When I worked as an A&P on an Air Force contract, all of our tech data stated +/- 3%. Everything (including the 6 inch scales one time) that was used to measure tolerances went out every 2 years for calibration and we had to check the cal sticker everytime the tool was used.

Professor_Brap
Professor_Brap GRM+ Memberand Dork
3/3/20 9:16 a.m.

Our family friend is a matco dealer, had him test all mine and all where within 4%. 

 

Pretty impressive for a old ass matco, new snappy, Pittsburgh, icon, and some no names from junkyard. 

He told us he rarly sees them out of spec. 

03Panther
03Panther Reader
3/16/20 7:01 p.m.

In reply to AnthonyGS :

I did my apprenticeship as a civilian contractor on Nuclear Subs in early 80's. Used a click type a few times, but COUNTLESS Dial Torque Wrenches! Rebuild my first engine with a way cheap Sears beam and pointer... don't even know hou to explain how cheesy one is! But it did the job. Good mechanical practice and skill of the craft goes a long way, and I learned very little of that from degreed engineers

AnthonyGS
AnthonyGS Dork
3/16/20 7:05 p.m.
03Panther said:

In reply to AnthonyGS :

I did my apprenticeship as a civilian contractor on Nuclear Subs in early 80's. Used a click type a few times, but COUNTLESS Dial Torque Wrenches! Rebuild my first engine with a way cheap Sears beam and pointer... don't even know hou to explain how cheesy one is! But it did the job. Good mechanical practice and skill of the craft goes a long way, and I learned very little of that from degreed engineers

This was the most shocking part of getting my degree.  There is a vast difference between a good mechanic and mechanical engineer.  I spent most of my senior year in the labs actually building and making things work that smart people dreamed up.  

 

03Panther
03Panther Reader
3/16/20 7:06 p.m.

In reply to AnthonyGS :

In the nuclear navy they had a special lubricant that was used on almost all fasteners and required to get the correct spec.

Absolutely. MolyCoat, copper and nickle anti-seize has always been available over the counter, but too few will use it - lots dont know what they are.

03Panther
03Panther Reader
3/16/20 7:16 p.m.
The0retical said:

When I worked as an A&P on an Air Force contract, all of our tech data stated +/- 3%. Everything (including the 6 inch scales one time) that was used to measure tolerances went out every 2 years for calibration and we had to check the cal sticker everytime the tool was used.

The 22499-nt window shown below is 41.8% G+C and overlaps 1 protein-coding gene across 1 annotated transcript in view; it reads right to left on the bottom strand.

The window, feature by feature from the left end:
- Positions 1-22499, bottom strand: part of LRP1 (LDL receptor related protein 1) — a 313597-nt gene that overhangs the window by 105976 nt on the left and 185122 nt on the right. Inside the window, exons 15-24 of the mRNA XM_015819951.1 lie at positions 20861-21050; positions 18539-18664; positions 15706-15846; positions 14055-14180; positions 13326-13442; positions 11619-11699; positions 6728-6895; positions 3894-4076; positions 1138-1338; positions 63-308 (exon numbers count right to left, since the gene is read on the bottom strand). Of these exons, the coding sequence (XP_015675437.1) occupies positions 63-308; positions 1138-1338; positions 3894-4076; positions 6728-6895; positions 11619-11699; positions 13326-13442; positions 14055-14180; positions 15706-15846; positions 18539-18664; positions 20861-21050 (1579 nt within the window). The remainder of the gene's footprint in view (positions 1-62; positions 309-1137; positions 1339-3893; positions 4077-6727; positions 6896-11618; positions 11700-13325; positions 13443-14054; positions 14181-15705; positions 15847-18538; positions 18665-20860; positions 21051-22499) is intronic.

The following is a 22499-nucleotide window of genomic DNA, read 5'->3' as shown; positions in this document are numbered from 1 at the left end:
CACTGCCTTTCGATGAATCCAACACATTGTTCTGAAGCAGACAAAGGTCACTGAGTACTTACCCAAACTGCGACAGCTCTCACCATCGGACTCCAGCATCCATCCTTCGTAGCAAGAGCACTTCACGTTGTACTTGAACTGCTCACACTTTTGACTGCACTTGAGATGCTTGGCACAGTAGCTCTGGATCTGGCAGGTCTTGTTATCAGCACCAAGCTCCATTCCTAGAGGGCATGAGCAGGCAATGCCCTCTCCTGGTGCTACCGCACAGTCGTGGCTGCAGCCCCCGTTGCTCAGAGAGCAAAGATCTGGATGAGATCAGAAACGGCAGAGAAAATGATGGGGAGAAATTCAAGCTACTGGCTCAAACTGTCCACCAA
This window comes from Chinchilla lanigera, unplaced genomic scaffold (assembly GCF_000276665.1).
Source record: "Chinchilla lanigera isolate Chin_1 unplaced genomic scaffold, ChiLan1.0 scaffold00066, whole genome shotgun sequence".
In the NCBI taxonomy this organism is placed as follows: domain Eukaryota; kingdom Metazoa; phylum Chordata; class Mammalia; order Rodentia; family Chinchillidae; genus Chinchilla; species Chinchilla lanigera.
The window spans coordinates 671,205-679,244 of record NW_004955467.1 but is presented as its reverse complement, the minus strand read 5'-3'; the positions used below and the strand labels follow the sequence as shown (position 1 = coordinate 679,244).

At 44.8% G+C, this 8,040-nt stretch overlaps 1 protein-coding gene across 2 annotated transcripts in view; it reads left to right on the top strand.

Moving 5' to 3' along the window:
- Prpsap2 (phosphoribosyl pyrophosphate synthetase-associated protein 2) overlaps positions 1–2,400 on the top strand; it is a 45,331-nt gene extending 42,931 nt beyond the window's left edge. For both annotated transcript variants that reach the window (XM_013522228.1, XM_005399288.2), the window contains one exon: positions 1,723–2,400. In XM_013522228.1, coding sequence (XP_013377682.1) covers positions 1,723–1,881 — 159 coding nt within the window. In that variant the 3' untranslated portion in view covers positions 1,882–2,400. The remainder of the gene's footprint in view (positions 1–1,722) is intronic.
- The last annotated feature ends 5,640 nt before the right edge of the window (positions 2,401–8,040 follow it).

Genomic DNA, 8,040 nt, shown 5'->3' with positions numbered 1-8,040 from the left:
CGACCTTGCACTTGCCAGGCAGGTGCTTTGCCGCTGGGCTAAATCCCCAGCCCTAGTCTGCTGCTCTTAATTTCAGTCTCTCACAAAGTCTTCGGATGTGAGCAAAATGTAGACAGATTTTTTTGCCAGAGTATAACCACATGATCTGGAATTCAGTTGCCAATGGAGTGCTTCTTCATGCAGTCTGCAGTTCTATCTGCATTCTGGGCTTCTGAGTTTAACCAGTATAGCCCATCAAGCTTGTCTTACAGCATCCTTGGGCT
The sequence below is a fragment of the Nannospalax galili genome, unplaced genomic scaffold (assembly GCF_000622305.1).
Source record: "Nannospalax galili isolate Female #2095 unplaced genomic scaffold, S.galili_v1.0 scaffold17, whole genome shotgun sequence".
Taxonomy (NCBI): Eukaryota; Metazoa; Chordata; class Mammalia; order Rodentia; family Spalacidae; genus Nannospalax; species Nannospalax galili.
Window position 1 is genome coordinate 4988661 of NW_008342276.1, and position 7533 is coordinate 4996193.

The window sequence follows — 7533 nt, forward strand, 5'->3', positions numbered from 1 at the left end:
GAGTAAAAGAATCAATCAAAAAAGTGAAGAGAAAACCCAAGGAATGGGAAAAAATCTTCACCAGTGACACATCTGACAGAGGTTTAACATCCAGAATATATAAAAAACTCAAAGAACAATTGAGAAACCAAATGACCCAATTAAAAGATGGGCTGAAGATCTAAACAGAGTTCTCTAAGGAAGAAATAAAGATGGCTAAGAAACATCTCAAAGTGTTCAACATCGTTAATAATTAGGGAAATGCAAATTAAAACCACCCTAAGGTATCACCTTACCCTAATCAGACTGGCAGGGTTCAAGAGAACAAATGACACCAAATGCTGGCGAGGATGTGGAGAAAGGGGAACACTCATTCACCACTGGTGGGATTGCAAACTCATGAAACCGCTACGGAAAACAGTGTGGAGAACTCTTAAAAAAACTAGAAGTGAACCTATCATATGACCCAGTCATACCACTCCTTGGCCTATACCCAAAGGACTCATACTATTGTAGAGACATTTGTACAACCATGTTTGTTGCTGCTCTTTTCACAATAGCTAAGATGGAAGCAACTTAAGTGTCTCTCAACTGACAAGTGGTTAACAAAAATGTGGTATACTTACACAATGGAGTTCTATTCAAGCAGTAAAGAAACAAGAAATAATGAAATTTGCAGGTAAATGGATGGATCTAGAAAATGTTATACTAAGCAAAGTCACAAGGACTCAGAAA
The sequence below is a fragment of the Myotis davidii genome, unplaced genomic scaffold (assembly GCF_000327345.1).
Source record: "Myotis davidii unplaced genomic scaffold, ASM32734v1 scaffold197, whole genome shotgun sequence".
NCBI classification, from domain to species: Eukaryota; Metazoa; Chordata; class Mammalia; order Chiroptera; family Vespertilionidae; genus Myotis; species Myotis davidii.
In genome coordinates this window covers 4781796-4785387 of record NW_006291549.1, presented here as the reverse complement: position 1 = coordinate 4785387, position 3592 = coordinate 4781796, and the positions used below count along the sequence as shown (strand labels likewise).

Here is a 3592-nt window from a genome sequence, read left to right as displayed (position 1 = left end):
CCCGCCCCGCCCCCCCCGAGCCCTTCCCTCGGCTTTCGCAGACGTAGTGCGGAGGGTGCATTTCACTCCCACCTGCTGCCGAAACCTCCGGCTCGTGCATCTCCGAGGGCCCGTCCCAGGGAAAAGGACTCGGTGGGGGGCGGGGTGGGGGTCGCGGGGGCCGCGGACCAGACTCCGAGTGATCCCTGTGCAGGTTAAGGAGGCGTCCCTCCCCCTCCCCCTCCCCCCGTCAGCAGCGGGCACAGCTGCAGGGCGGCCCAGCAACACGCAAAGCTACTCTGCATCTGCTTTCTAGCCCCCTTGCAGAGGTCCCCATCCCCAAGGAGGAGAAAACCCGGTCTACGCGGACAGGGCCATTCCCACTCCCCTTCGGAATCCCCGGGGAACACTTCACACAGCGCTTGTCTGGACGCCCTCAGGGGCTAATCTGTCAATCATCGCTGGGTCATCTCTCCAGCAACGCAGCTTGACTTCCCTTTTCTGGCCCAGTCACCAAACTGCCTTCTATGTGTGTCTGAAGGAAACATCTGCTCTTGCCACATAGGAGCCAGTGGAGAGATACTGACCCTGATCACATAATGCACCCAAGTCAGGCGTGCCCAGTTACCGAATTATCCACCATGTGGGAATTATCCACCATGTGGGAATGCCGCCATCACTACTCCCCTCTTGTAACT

When I was QC, answering to NRRO, our 6" scale only had to checked before first use. After that it can't change, unless damaged, and then we were expected to destroy and trash it. We couldn't get the position without knowledge, experence and integrity... and yet I can't apply for a job at Ft Rucker, 'cause I don't have a A&P. To work next to people I know, that don't have one, and don't know enough to get one, but have conections..... OK, I'll quit whining now!!!

_
_ Dork
3/16/20 7:20 p.m.

Torque specs range anyways. I always pick the middle. I've done a lot of work to different cars. Never died. Use a chinaFreight Snapper the whole time. 4% variance on 40-60ft lbs is 1.6-2.4lbs. 

wlkelley3
wlkelley3 UltraDork
3/16/20 8:46 p.m.
03Panther said:
. and yet I can't apply for a job at Ft Rucker, 'cause I don't have a A&P. To work next to people I know, that don't have one, and don't know enough to get one, but have conections..... OK, I'll quit whining now!!!

Yeah, helps to have connections a Rucker. Have you tried any of the quickie courses to get your A&P? Got mine at a full school, 1 year of night classes and shop time. But I used to teach at one of the quickie schools, NCI in Clarksville, TN. Designed for folks with military aviation experience, just need to learn to translate it to civilian philosophy. 

oldopelguy
oldopelguy UberDork
3/16/20 8:46 p.m.

Another nuclear navy trained calibration guy, specifically on calibrating torque wrenches.